From now on, I am going to try to see that fitting nothingness into our weekends is a priority too. I want to remember that nothingness is actually something that will get me where I want to go – to a state of rejuvenation which will make me and my family better able to dive into everything that has to get done during the coming week.

Next weekend, we have a garage sale planned, baseball tryouts, a lacrosse clinic, a football game, AND a neighborhood block party. This is not exactly an optimal debut for my new Weekend Policy, but I have to start somewhere. Having intentions is the only way to get going toward what I really want. After all, the destination, as well as the journey, is going to be plenty perfect.

Are your weekends jam-packed or restful?

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  1. Tammy says:

    I absolutely LOVE my “nothing” weekends! My husband is a work-a-holic and he makes me feel guilty when he is home if I am not up doing something! So when he is not home (staying at the ranch for the weekend or visiting his family out of state) I tend to have many “nothing” days! I feel soooo much better when I can sit around watch what I want to watch, eat when I want to eat, stay up as late or as little as I want, have no noise and read a book, etc.. Thank you for confirming what I already believed! Don’t get me wrong, I enjoy having a clean house, all of the laundry done, the yard looking great, etc.. I just need “me” time once in a while! :)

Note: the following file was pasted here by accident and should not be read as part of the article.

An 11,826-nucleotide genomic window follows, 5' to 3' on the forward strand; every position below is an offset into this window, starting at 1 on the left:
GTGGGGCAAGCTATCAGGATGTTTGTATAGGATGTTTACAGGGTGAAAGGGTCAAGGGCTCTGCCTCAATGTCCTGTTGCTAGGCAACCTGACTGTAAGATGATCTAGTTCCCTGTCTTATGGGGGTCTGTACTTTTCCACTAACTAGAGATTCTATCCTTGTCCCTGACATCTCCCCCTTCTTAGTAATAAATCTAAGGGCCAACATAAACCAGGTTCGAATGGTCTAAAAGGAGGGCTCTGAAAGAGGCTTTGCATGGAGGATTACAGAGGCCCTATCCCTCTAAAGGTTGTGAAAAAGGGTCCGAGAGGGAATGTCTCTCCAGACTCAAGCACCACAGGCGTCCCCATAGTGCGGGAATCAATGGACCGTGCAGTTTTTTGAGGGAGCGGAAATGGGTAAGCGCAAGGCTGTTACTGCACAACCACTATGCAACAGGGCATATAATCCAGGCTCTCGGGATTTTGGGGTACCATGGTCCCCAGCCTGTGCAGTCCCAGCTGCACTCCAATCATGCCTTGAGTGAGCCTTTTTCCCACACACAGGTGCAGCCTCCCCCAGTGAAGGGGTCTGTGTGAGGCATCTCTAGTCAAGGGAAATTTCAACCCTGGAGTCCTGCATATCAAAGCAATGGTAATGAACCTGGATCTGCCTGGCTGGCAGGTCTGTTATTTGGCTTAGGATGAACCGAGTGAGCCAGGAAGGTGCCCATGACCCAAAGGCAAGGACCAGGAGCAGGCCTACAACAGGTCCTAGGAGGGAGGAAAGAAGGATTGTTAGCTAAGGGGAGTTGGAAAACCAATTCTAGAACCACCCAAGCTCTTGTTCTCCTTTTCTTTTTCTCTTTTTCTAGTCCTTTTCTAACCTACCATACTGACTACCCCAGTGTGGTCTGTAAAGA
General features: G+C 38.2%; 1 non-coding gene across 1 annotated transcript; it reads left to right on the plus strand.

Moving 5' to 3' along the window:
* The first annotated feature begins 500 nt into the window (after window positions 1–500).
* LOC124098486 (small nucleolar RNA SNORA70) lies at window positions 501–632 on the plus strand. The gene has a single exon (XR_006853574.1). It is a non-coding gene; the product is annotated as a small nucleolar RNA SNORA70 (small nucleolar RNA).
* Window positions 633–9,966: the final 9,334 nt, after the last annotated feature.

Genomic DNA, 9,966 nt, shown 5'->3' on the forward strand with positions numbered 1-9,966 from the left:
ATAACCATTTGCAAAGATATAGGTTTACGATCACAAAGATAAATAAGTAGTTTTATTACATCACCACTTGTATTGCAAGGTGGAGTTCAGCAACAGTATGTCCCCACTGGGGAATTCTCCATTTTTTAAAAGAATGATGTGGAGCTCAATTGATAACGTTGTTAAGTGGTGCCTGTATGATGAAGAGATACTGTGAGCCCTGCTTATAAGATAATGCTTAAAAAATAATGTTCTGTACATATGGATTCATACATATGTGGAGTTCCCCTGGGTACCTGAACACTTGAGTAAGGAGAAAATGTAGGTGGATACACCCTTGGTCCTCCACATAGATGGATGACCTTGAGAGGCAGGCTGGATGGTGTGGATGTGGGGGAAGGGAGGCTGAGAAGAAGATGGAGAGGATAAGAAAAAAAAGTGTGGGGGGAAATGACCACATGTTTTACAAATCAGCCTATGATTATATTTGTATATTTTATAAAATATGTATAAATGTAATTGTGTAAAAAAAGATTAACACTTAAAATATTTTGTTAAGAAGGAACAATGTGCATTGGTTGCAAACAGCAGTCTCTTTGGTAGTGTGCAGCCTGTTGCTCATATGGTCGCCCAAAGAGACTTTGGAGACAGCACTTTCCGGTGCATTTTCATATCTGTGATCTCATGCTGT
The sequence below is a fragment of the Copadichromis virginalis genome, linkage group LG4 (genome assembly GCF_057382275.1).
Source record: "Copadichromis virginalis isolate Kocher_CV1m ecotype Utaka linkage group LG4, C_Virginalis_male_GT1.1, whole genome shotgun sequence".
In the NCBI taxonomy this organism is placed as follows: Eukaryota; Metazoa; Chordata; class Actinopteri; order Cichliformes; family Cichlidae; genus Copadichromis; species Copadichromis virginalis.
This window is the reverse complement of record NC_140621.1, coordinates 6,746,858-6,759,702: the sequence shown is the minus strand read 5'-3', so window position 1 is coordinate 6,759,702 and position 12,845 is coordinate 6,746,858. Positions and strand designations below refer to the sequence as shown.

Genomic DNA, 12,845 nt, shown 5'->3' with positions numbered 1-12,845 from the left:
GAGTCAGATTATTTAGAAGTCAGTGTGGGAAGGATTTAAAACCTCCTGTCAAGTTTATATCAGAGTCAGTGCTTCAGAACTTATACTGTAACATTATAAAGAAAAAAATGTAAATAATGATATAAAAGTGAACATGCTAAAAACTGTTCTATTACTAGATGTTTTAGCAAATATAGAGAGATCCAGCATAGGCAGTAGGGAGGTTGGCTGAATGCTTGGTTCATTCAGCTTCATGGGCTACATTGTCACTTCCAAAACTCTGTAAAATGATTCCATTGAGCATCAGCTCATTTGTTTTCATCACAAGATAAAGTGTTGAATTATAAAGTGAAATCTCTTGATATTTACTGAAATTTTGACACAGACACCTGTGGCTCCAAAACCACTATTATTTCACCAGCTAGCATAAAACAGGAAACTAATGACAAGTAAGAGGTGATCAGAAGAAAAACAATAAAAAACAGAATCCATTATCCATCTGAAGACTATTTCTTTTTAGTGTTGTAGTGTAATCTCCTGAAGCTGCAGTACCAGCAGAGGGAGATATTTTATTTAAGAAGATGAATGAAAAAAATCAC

1. annie kip says:

      Good for you finding a way to get what you need – and resisting the guilty feeling. We all need different things to re-energize and replenish ourselves. It is particularly hard for extroverts (people who replenish their energy by being with people) to understand introverts (people who replenish their energy from alone time)!!!

  2. Dang. Reading this after a horrible weekend. I don’t know how to get done the things that truly need to get done and have time for nothingness, much as I want some. Still playing catch-up.

    1. annie kip says: